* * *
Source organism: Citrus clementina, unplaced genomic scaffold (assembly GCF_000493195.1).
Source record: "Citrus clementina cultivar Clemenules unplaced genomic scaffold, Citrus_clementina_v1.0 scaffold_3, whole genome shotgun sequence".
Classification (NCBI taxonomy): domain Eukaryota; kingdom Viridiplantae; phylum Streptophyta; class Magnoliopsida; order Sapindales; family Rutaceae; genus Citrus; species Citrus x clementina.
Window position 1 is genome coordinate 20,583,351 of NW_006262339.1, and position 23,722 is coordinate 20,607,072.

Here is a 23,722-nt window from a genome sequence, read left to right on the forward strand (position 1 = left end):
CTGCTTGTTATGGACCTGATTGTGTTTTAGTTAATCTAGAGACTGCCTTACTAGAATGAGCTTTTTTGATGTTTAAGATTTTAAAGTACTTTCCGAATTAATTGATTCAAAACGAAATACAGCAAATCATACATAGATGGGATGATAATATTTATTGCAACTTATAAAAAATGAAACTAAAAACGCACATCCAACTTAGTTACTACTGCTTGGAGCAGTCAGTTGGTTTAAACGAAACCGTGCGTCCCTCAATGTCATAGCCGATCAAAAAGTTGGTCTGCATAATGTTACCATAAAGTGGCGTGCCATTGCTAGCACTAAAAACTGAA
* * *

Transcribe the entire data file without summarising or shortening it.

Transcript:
Source organism: Citrus clementina, unplaced genomic scaffold (assembly GCF_000493195.1).
Source record: "Citrus clementina cultivar Clemenules unplaced genomic scaffold, Citrus_clementina_v1.0 scaffold_3, whole genome shotgun sequence".
Classification (NCBI taxonomy): domain Eukaryota; kingdom Viridiplantae; phylum Streptophyta; class Magnoliopsida; order Sapindales; family Rutaceae; genus Citrus; species Citrus x clementina.
Window position 1 is genome coordinate 20,583,351 of NW_006262339.1, and position 23,722 is coordinate 20,607,072.

Here is a 23,722-nt window from a genome sequence, read left to right on the forward strand (position 1 = left end):
CTGCTTGTTATGGACCTGATTGTGTTTTAGTTAATCTAGAGACTGCCTTACTAGAATGAGCTTTTTTGATGTTTAAGATTTTAAAGTACTTTCCGAATTAATTGATTCAAAACGAAATACAGCAAATCATACATAGATGGGATGATAATATTTATTGCAACTTATAAAAAATGAAACTAAAAACGCACATCCAACTTAGTTACTACTGCTTGGAGCAGTCAGTTGGTTTAAACGAAACCGTGCGTCCCTCAATGTCATAGCCGATCAAAAAGTTGGTCTGCATAATGTTACCATAAAGTGGCGTGCCATTGCTAGCACTAAAAACTGAA